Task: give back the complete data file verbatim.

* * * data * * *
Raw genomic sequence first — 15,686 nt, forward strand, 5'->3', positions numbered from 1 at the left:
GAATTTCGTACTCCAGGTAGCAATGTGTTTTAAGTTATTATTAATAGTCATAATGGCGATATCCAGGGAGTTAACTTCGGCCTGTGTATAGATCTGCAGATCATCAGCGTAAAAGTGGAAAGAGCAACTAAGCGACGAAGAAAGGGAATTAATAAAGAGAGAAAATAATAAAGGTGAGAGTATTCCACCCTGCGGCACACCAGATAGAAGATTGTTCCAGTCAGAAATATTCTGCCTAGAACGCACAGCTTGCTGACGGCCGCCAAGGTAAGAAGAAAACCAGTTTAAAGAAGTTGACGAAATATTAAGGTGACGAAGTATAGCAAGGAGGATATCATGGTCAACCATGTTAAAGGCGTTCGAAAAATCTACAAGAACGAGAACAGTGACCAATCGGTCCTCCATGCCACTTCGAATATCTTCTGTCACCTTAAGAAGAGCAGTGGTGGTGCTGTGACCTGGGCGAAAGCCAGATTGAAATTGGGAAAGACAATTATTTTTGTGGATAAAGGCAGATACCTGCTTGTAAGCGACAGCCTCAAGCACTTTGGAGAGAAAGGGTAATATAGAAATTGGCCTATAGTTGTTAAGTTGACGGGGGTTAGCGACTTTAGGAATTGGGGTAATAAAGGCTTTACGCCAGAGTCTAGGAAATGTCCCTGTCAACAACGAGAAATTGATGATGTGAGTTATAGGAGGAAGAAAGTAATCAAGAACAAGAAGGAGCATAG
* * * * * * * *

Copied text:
Raw genomic sequence first — 15,686 nt, forward strand, 5'->3', positions numbered from 1 at the left:
GAATTTCGTACTCCAGGTAGCAATGTGTTTTAAGTTATTATTAATAGTCATAATGGCGATATCCAGGGAGTTAACTTCGGCCTGTGTATAGATCTGCAGATCATCAGCGTAAAAGTGGAAAGAGCAACTAAGCGACGAAGAAAGGGAATTAATAAAGAGAGAAAATAATAAAGGTGAGAGTATTCCACCCTGCGGCACACCAGATAGAAGATTGTTCCAGTCAGAAATATTCTGCCTAGAACGCACAGCTTGCTGACGGCCGCCAAGGTAAGAAGAAAACCAGTTTAAAGAAGTTGACGAAATATTAAGGTGACGAAGTATAGCAAGGAGGATATCATGGTCAACCATGTTAAAGGCGTTCGAAAAATCTACAAGAACGAGAACAGTGACCAATCGGTCCTCCATGCCACTTCGAATATCTTCTGTCACCTTAAGAAGAGCAGTGGTGGTGCTGTGACCTGGGCGAAAGCCAGATTGAAATTGGGAAAGACAATTATTTTTGTGGATAAAGGCAGATACCTGCTTGTAAGCGACAGCCTCAAGCACTTTGGAGAGAAAGGGTAATATAGAAATTGGCCTATAGTTGTTAAGTTGACGGGGGTTAGCGACTTTAGGAATTGGGGTAATAAAGGCTTTACGCCAGAGTCTAGGAAATGTCCCTGTCAACAACGAGAAATTGATGATGTGAGTTATAGGAGGAAGAAAGTAATCAAGAACAAGAAGGAGCATAG